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2018 Ford Fiesta revealed

A quartet of new Ford Fiestas has been unveiled in Germany, but the Australian version will soldier on to 2018.

Ford has revealed a restyled version of its Fiesta small hatch at an event in Cologne, Germany overnight, but the softer-styled, more upmarket re-do is unlikely to make it to Australia in the short term, if at all.

The models – the luxury Vignale, ST-Line, Titanium and Active – show off a mild body styling makeover that extends to new taillights, more rounded headlights and a sharply detailed lower front bar.

The interior has been more drastically changed, with the Fiesta’s centre console completely redone around a large tablet-style multimedia screen. Ford’s latest Sync 3 system includes Apple CarPlay and Android Auto, as well, depending on variant.

The range-topping Vignale ties in with a Europe-only high-end treatment for various Ford models like the Mondeo, but it’s unlikely to be offered locally. It includes features like leather upholstery and a Bang & Olufsen stereo system.

The ST-Line follows in the wheel tracks of cars like the Skoda Fabia Monte Carlo and Renault Megane GT-Line in offering the looks and attitude of the sportier Fiesta ST, but without the firecracker 1.6-litre turbo engine and more focused handling tune.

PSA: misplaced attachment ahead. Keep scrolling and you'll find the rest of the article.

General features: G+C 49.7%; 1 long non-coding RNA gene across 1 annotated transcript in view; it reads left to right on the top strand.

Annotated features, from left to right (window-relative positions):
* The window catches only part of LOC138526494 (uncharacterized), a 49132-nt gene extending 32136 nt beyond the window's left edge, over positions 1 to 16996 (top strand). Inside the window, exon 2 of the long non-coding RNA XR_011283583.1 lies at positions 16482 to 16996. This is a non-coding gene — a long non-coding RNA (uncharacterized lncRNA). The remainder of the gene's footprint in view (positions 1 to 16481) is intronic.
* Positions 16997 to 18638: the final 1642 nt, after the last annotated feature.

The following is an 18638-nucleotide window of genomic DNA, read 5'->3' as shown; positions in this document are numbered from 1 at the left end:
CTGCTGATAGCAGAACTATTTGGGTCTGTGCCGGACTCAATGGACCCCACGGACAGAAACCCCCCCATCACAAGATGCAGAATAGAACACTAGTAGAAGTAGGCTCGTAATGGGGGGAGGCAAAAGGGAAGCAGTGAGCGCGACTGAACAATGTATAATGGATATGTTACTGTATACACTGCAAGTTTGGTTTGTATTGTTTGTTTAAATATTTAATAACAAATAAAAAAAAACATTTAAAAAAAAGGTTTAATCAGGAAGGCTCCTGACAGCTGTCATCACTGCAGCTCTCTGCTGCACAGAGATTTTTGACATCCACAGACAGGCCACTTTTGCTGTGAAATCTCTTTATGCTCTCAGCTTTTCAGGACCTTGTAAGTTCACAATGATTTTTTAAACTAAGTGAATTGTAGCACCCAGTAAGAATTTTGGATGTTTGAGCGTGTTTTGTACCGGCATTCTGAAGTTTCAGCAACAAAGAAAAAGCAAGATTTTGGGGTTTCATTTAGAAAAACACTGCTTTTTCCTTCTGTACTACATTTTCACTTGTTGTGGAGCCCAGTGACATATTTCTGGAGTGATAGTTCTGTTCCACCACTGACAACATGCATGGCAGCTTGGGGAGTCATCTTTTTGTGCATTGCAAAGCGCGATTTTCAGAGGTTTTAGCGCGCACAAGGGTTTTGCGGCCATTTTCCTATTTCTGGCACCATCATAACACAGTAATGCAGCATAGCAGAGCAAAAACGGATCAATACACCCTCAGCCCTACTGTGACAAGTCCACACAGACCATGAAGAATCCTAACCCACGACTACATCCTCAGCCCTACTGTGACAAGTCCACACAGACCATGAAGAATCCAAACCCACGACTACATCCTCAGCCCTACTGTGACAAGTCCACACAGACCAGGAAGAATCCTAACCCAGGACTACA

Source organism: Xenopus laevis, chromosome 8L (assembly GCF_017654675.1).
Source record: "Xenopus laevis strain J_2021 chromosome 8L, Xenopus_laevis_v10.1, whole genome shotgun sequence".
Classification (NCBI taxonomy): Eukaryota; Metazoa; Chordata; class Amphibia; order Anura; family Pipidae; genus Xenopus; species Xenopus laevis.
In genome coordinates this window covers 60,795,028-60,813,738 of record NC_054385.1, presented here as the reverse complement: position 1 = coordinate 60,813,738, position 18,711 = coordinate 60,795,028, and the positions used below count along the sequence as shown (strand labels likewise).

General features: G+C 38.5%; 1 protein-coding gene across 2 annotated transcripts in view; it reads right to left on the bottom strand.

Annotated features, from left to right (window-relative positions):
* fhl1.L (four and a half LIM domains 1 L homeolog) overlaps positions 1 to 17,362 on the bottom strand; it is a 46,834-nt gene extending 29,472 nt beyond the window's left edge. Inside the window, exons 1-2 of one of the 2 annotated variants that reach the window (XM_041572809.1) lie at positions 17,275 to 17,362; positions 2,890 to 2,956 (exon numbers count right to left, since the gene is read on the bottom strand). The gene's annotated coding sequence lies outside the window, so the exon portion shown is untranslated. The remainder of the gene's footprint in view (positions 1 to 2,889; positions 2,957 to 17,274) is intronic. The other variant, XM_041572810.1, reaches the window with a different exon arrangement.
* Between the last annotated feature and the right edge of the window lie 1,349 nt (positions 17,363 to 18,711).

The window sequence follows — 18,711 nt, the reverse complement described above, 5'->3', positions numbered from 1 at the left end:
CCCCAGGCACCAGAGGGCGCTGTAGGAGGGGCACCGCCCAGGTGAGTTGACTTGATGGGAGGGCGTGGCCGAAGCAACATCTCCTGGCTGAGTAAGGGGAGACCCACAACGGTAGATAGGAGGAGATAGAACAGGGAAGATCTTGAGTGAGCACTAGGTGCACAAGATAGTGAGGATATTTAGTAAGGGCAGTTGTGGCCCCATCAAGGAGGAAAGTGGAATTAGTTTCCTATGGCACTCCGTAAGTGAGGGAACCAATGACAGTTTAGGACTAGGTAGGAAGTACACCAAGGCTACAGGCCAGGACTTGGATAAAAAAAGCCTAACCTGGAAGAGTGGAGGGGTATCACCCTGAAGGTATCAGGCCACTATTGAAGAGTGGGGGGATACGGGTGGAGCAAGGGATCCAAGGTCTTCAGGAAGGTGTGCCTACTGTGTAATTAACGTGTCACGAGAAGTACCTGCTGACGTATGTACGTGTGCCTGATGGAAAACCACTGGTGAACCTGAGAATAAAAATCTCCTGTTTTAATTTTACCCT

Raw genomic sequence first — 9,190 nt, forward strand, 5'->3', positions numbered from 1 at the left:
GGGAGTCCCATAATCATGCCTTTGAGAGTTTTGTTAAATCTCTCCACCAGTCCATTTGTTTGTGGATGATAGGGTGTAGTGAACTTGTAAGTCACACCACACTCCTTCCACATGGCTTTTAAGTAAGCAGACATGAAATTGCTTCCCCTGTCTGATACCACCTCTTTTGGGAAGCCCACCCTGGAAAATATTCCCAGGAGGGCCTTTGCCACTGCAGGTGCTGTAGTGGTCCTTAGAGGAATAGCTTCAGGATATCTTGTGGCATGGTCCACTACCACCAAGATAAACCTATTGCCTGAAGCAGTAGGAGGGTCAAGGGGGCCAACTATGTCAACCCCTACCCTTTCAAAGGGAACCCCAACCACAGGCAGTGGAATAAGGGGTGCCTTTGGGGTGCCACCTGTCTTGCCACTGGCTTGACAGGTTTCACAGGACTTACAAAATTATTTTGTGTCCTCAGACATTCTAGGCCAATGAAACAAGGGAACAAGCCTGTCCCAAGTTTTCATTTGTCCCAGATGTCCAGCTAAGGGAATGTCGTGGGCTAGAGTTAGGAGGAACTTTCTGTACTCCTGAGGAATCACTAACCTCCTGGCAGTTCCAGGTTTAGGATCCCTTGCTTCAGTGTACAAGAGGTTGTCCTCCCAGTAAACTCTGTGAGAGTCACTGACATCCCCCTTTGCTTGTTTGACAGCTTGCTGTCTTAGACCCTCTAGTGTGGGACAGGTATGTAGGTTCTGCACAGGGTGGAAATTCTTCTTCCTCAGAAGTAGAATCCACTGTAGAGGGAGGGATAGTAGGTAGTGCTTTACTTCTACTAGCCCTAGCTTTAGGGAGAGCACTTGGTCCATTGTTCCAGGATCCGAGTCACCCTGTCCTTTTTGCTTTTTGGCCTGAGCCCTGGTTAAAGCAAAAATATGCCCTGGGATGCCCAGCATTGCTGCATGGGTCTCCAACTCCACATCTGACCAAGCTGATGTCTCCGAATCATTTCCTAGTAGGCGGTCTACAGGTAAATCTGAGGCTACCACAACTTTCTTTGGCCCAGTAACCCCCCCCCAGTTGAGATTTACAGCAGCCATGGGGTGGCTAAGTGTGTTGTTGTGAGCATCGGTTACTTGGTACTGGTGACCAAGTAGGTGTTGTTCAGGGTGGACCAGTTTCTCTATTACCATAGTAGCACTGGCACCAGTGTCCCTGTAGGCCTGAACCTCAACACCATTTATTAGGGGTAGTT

The Active, meanwhile, mimics the look of a mini SUV, with black overfenders and a raised ride height.

No information about engines or drivetrains was offered, but Ford did announce that its tiny 1.0-litre three-cylinder engine would feature cylinder deactivation that can operate at a speed of 14 milliseconds.

A Ford Australia spokesperson could not shed any light on plans for the next round of Australian delivered cars, which – unlike the European-built versions shown off overnight – are sourced from Thailand.

Sourcing the Fiesta from Europe is not out of the question.

The local Fiesta line up, which launched in 2009, received a mid-life facelift in 2013, and a tech update in April last year. Reports suggest Ford Australia will not replace the Fiesta until 2018, when the current car will be nine years old.

Sourcing the Fiesta from Europe is not out of the question; the Fiesta ST is built in Germany and shipped to Australia. European-sourced small cars can be more expensive to source for the company, however, especially when compared to the free trade deal advantages enjoyed with Thailand.

Soft sales for the Fiesta in particular, and small cars in general, will also impact what spec levels will be offered in the next generation car.

The Fiesta is currently struggling in its light car segment against rivals like the Hyundai Accent, Suzuki Swift and Kia Rio, with year-on-year sales almost 40 per cent down over the same period last year.

If you’re thinking of a new small car, are you thinking bare bones or more luxurious? Tell us what you think in the comments below.

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